The China–Pakistan Economic Corridor (CPEC) is one of the most ambitious components of China’s Belt and Road Initiative to build infrastructure abroad. Its goals were set out in a long-term plan published last year by Pakistan’s Ministry of Planning, Development and Reform.
That plan mentions “environment” ten times but not in the context of the natural world. These are geopolitical, external, macro, market and financing environments. The word “sustainable” is used four times, but only in the context of economic growth, guidelines and the transport industry. And the plan refers to the climate crisis just once, and that too in the context of the “possible effect of climate change” (italics added).
Has anyone even done an analysis of CPEC and the climate crisis? A number of pieces in the Pakistani press raise the environmental impacts of CPEC as a rhetorical question. But no one appears to have tried answering it definitively.
The question of how CPEC will benefit Pakistan has been answered with a strong national narrative of game-changing industrialisation and economic development. But this seems to be getting in the way of a clear and honest answer.
What is the main purpose of CPEC? It’s in three phases, we’re told. The first was to remove infrastructure and communication bottlenecks, which involved building a number of coal, hydro and other renewable energy projects.
According to the latest coal report from the International Energy Agency, Pakistan has over 4GW of new coal power plants commissioned and about the same again under construction. Coal consumption is expected to grow at 9 per cent per year to 2024.
In addition to the energy projects, there is also a new highway from Gwadar on the southwestern coast across the length of the country to the Khunjerab pass on the northern border with China.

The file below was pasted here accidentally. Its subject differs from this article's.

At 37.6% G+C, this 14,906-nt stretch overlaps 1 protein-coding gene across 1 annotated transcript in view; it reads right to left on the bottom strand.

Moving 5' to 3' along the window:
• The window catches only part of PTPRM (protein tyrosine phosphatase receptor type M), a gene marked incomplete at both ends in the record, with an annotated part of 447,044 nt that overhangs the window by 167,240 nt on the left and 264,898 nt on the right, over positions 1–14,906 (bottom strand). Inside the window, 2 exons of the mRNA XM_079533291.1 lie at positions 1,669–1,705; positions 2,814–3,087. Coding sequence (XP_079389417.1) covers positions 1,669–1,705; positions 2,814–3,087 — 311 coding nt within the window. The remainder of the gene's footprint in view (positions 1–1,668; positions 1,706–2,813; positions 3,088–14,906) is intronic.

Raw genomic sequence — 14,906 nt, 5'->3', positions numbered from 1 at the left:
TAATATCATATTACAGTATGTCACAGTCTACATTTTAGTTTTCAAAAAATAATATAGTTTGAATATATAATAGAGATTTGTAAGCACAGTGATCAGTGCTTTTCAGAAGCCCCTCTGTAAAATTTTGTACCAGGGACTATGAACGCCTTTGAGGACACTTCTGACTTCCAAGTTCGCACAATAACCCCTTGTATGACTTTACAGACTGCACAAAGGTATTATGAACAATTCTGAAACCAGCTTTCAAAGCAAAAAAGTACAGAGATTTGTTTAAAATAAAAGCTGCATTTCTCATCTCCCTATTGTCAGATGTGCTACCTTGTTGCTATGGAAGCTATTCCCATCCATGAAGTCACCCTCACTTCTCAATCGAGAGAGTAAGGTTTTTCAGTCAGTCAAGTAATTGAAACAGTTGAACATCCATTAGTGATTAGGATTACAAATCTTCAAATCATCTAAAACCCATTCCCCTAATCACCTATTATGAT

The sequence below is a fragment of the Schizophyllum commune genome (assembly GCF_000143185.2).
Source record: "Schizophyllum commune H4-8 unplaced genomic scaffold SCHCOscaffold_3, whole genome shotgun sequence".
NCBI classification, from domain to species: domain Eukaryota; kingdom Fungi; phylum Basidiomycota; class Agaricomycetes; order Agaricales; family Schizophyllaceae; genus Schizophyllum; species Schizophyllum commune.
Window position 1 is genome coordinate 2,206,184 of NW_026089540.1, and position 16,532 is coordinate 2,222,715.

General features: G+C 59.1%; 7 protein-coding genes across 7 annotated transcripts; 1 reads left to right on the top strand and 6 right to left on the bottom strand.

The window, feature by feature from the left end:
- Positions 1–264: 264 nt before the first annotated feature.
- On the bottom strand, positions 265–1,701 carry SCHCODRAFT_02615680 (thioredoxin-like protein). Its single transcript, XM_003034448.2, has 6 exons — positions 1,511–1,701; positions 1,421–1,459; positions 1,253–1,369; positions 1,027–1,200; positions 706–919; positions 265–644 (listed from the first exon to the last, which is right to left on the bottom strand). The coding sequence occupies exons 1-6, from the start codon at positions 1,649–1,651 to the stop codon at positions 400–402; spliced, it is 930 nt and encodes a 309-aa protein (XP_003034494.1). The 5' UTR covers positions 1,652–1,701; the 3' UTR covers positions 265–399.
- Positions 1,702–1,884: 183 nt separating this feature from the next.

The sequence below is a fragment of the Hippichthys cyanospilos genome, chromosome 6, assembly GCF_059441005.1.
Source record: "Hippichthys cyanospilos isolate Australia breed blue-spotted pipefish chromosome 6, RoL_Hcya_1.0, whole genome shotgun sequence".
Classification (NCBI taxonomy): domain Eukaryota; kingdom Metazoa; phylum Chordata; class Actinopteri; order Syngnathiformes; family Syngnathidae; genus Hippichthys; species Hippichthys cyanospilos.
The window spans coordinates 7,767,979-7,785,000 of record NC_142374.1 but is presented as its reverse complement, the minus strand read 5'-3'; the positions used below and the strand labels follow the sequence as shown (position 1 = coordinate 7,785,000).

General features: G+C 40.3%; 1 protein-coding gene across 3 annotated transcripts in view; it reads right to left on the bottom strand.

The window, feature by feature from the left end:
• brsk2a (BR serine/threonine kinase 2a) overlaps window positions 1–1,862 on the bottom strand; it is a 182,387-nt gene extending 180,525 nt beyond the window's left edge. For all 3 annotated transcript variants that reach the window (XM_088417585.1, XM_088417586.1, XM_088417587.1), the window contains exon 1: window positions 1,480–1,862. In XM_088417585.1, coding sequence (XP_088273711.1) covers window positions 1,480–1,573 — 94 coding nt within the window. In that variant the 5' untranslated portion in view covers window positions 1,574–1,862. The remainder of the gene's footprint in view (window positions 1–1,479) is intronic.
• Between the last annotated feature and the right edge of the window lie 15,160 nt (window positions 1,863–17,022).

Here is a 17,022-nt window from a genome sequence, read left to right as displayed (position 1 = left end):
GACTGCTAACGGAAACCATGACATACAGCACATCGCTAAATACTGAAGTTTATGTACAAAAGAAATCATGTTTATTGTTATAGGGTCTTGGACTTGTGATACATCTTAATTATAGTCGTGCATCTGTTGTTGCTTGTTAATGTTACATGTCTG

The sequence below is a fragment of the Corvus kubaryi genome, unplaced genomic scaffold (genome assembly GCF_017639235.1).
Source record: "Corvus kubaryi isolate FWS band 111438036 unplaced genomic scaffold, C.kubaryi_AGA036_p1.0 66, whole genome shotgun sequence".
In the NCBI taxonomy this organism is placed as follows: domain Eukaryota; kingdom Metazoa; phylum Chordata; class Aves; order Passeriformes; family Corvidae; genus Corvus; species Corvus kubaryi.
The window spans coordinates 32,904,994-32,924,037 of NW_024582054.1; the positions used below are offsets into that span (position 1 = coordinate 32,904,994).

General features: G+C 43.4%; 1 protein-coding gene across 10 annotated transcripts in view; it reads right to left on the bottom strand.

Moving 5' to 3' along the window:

The second phase, which has commenced, focuses on industrialisation and agriculture amongst other things. New industrial parks are in various stages of completion. Alongside joint ventures in agriculture, they will hasten Pakistan’s economic boom. Or so we are told. There is little information to be found on a third phase.
But do any of these CPEC projects factor in the climate crisis?
Earlier this year, the Mauna Loa observatory in Hawaii recorded atmospheric carbon concentrations in excess of 400 parts per million. The last time there was so much carbon in the earth’s atmosphere was over 2.5 million years ago. The climate crisis is so bad that global biodiversity loss is accelerating at an unprecedented rate.
The Hindu Kush Himalayan region is more sensitive to temperature increase than previously reckoned. The difference between a global average temperature rise of 2C and 1.5C could be 50 per cent of their glacial volume melting instead of 35 per cent.
Carbon emissions must fall by 2.7 per cent every year by 2030 just to reach the less ambitious Paris Agreement target of 2C. These cuts are three times faster than what countries have agreed to. And the difference between 1.5C and 2C of warming is no less than 150 million deaths, mostly in African and Asian cities, according to a study in Nature.
Pakistani cities already suffer from toxic air pollution resulting from the diesel, petrol, furnace oil and coal that we consume as a non-industrial economy. Pakistan’s air-quality crisis will be worsened by the coal-fired power plants that comprise a substantial portion of CPEC’s first phase.
And if the government doesn’t crack down on the poor-quality diesel and petroleum products available in the country, the ageing trucks on the planned Khunjerab–Gwadar highway will remain a major contributor to this public health crisis.
Global temperatures may rise by as much as 4.9C by the end of this century. There will be no agriculture possible in most of Pakistan by then, and there will be nothing left of the people and culture of the country’s northern areas, let alone the glaciers.
Where, then, is the concern for the climate crisis in CPEC? China urged global leaders at the 2017 World Economic Forum to “stick to” the Paris Agreement. But there is no commitment to do this in the CPEC long-term plan document.
CPEC seeks to give China a road to the Arabian Sea in case it’s route through the South China Sea is ever compromised. The Pakistani state wants to run this highway through the roof of the world and put diesel trucks on it in the name of regional cooperation and economic development. But there’s another name for this sort of thing in the climate world: ecocide.
Ahmad Rafay Alam is an environment lawyer, Yale World Fellow and Partner at Saleem, Alam & Co. Mr. Alam currently serves as the Chairman of the Lahore Waste Management Company, Vice Chairman of the Urban Unit and Member of the Punjab Environment Protection Council.
This story originally published by Chinadialogue under a Creative Commons’ License.
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